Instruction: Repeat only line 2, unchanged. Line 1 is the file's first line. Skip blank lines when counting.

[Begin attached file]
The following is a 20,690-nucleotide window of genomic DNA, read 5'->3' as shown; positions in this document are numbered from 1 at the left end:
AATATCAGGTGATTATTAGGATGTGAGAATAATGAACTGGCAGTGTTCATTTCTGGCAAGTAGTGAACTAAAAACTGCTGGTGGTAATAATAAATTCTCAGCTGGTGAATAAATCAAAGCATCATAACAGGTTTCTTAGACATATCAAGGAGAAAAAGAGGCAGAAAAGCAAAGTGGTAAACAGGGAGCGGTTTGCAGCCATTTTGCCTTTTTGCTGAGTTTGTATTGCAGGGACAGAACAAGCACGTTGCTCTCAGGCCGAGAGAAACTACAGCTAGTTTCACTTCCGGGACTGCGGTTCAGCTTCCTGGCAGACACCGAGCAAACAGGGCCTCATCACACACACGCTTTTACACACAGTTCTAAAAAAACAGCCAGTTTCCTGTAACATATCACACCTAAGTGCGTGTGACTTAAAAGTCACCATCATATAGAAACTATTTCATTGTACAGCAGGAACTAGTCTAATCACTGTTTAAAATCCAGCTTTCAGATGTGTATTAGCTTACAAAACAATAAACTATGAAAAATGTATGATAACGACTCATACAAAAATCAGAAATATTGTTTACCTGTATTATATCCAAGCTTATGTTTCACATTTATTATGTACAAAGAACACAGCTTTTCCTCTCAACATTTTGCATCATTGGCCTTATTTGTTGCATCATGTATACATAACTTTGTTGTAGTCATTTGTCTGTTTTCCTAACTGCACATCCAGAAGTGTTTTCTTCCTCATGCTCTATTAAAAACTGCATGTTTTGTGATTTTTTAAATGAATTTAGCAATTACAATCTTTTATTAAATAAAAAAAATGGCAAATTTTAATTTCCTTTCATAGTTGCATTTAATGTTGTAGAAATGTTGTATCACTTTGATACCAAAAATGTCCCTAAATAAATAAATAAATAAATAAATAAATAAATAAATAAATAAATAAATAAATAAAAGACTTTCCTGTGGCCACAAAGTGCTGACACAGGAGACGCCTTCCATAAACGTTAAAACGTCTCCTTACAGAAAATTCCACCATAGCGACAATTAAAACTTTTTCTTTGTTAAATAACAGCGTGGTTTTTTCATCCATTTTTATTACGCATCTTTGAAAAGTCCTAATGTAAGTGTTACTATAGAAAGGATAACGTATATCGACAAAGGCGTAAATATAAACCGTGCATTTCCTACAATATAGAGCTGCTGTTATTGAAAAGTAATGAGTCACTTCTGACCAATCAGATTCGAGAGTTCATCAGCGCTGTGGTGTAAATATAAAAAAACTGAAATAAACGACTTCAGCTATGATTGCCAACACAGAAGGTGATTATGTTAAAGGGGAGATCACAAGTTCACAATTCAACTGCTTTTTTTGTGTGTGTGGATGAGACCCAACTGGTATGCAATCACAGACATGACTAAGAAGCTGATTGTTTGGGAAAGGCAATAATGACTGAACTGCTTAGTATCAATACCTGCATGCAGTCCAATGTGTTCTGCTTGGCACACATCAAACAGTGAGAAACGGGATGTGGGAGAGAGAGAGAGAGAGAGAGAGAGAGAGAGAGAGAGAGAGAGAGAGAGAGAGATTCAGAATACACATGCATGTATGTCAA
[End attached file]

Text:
AATATCAGGTGATTATTAGGATGTGAGAATAATGAACTGGCAGTGTTCATTTCTGGCAAGTAGTGAACTAAAAACTGCTGGTGGTAATAATAAATTCTCAGCTGGTGAATAAATCAAAGCATCATAACAGGTTTCTTAGACATATCAAGGAGAAAAAGAGGCAGAAAAGCAAAGTGGTAAACAGGGAGCGGTTTGCAGCCATTTTGCCTTTTTGCTGAGTTTGTATTGCAGGGACAGAACAAGCACGTTGCTCTCAGGCCGAGAGAAACTACAGCTAGTTTCACTTCCGGGACTGCGGTTCAGCTTCCTGGCAGACACCGAGCAAACAGGGCCTCATCACACACACGCTTTTACACACAGTTCTAAAAAAACAGCCAGTTTCCTGTAACATATCACACCTAAGTGCGTGTGACTTAAAAGTCACCATCATATAGAAACTATTTCATTGTACAGCAGGAACTAGTCTAATCACTGTTTAAAATCCAGCTTTCAGATGTGTATTAGCTTACAAAACAATAAACTATGAAAAATGTATGATAACGACTCATACAAAAATCAGAAATATTGTTTACCTGTATTATATCCAAGCTTATGTTTCACATTTATTATGTACAAAGAACACAGCTTTTCCTCTCAACATTTTGCATCATTGGCCTTATTTGTTGCATCATGTATACATAACTTTGTTGTAGTCATTTGTCTGTTTTCCTAACTGCACATCCAGAAGTGTTTTCTTCCTCATGCTCTATTAAAAACTGCATGTTTTGTGATTTTTTAAATGAATTTAGCAATTACAATCTTTTATTAAATAAAAAAAATGGCAAATTTTAATTTCCTTTCATAGTTGCATTTAATGTTGTAGAAATGTTGTATCACTTTGATACCAAAAATGTCCCTAAATAAATAAATAAATAAATAAATAAATAAATAAATAAATAAATAAATAAATAAAAGACTTTCCTGTGGCCACAAAGTGCTGACACAGGAGACGCCTTCCATAAACGTTAAAACGTCTCCTTACAGAAAATTCCACCATAGCGACAATTAAAACTTTTTCTTTGTTAAATAACAGCGTGGTTTTTTCATCCATTTTTATTACGCATCTTTGAAAAGTCCTAATGTAAGTGTTACTATAGAAAGGATAACGTATATCGACAAAGGCGTAAATATAAACCGTGCATTTCCTACAATATAGAGCTGCTGTTATTGAAAAGTAATGAGTCACTTCTGACCAATCAGATTCGAGAGTTCATCAGCGCTGTGGTGTAAATATAAAAAAACTGAAATAAACGACTTCAGCTATGATTGCCAACACAGAAGGTGATTATGTTAAAGGGGAGATCACAAGTTCACAATTCAACTGCTTTTTTTGTGTGTGTGGATGAGACCCAACTGGTATGCAATCACAGACATGACTAAGAAGCTGATTGTTTGGGAAAGGCAATAATGACTGAACTGCTTAGTATCAATACCTGCATGCAGTCCAATGTGTTCTGCTTGGCACACATCAAACAGTGAGAAACGGGATGTGGGAGAGAGAGAGAGAGAGAGAGAGAGAGAGAGAGAGAGAGAGAGAGAGAGAGAGATTCAGAATACACATGCATGTATGTCAA